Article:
A Culture of Inclusion

“Discovering the truth about ourselves is a lifetime’s work, but it’s worth the effort.”

— Fred Rogers

Our Work to Build a Culture of Inclusion Amplifies

Mister Rogers’ Neighborhood was known for teaching kindness and equality. The expansive show encouraged viewers to explore their imaginations, choose love over hate and listen to other people. Because of Mister Rogers’ example, it seemed fitting to start my message today with a quote from him.

We, at Central College, are investing time and resources on diversity, equity and belonging. It’s worth the effort to help us deepen the understanding and knowledge of the Central family on the topic of racism and its impact on our lives and culture. Through this work we have learned to explore our imaginations, choose love over hate and listen to other people.

While our academic community has been committed to this work over many years and includes it as an essential component of our strategic plan, in the Spring 2018 semester, we deepened our review of the college environment and looked at how we could strengthen our efforts in the areas of diversity, equity and inclusion. An outcome of this work was the development of a Building a Culture of Inclusion initiative.

The goal of the initiative is to build a better future — one that includes everyone in our community. This initiative is working to dive below the surface and examine our campus culture in an effort to create long-lasting change. That takes time. And it is worth it.

One thing we have learned is that addressing this challenge takes all of us working together. Since the committee was first formed, it has grown and now includes faculty, staff and students. (For a list of those leading our inclusion efforts as well as insights into the student experience on this initiative, see this story in the January 2021 alumni magazine, Civitas.)

We also affirm that our community is committed to teaching, learning, growing and developing leaders — in the classroom and through student experiences — who will contribute to our nation and world in positive ways through civil discourse and active service during these increasingly challenging times. The Central community has long held a commitment to have a heart for others. Now more than ever we are committed to making sure everyone feels seen and heard in our community — even (or especially) in a place that is predominately white.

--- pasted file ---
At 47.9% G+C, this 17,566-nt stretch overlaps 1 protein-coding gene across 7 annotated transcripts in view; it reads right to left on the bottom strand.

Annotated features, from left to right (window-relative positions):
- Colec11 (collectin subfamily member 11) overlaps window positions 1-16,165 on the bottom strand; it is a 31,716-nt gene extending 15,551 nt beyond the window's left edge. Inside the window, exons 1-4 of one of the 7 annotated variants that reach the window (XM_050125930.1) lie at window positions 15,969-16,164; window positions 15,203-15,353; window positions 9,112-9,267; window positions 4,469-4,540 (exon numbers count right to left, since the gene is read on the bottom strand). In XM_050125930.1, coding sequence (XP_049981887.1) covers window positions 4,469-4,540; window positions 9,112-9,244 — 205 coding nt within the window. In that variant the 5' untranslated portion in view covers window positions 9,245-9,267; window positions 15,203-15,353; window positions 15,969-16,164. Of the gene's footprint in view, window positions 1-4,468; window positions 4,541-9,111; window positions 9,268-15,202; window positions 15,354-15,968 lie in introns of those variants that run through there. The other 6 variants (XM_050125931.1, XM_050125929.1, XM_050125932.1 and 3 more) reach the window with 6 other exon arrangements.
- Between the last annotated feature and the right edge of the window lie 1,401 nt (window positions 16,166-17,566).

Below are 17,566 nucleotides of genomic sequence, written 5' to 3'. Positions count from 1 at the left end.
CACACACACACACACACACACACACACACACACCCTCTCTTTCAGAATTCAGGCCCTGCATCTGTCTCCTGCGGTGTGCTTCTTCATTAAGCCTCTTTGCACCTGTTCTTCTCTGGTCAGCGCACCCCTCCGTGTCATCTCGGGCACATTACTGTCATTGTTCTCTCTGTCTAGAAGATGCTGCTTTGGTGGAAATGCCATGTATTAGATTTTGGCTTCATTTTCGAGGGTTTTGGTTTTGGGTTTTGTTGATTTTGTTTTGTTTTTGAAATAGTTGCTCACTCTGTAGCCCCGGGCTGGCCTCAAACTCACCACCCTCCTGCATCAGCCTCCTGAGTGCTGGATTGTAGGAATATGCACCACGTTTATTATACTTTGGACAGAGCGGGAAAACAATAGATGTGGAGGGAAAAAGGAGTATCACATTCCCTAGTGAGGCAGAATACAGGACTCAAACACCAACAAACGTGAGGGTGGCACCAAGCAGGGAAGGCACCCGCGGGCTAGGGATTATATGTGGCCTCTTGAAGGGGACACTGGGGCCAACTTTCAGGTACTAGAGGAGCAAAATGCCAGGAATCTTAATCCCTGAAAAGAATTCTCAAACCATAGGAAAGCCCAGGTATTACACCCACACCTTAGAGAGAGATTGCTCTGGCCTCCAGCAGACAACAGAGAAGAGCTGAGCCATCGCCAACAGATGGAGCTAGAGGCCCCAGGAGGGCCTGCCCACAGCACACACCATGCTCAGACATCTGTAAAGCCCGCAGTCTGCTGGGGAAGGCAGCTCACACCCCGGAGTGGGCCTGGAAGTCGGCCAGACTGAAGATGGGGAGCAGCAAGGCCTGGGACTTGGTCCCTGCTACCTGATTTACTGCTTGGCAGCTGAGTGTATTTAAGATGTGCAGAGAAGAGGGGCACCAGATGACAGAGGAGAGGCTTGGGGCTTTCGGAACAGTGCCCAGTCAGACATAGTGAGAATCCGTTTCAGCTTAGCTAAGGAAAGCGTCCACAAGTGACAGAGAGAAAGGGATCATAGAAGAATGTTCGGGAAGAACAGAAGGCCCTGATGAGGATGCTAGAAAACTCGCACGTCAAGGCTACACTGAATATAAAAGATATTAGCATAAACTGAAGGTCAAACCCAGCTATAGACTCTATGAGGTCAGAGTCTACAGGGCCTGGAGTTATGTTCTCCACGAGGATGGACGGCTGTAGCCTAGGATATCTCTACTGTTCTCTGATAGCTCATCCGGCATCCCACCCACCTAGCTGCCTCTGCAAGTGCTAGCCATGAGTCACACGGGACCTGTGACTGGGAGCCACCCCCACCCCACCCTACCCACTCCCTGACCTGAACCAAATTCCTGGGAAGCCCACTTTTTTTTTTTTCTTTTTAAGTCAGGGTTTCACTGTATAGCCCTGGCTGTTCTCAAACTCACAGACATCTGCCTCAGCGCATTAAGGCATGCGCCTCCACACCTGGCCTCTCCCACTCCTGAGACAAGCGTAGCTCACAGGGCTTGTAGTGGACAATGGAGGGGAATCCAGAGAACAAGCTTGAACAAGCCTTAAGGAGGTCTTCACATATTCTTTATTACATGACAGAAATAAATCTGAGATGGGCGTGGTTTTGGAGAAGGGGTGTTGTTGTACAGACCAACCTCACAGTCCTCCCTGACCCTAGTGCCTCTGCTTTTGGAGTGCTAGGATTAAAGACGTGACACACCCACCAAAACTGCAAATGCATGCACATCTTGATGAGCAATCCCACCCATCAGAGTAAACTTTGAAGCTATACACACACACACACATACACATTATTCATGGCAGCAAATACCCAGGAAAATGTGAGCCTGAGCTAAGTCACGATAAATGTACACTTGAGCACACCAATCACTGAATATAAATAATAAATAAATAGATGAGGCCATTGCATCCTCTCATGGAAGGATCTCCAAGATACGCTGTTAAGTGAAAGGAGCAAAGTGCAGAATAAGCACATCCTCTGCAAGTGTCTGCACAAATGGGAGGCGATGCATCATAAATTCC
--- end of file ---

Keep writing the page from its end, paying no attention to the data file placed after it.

With the ongoing COVID-19 pandemic and the challenges of our country’s political environment, the world is asking a lot of all of us right now. Even in the midst of all that, we must, and have been, doing more to create a culture where everyone in the Central family feels included, safe and welcome.

Recent Efforts

In the year before the pandemic started, the college created the Building a Culture of Inclusion initiative. This included recruiting faculty and staff to serve on the initiative. Faculty and staff identified five areas that members of the initiative could study and advance:

  • Recruiting and Hiring Colleagues and Students of Diverse Backgrounds
  • Pella Community
  • Communication
  • Professional Development/Training/Programming
  • Academics/Curriculum

Work was ramping up when the pandemic started in the Spring 2020 semester. We admittedly lost some momentum as many campus leaders focused their efforts on responding to new ways of teaching and delivering services to our students.

In the Fall 2020 semester, with the return to in-person learning, we also returned our focus to building a culture of inclusion. I share here a few of the accomplishments of our work while also recognizing this is not an exhaustive list: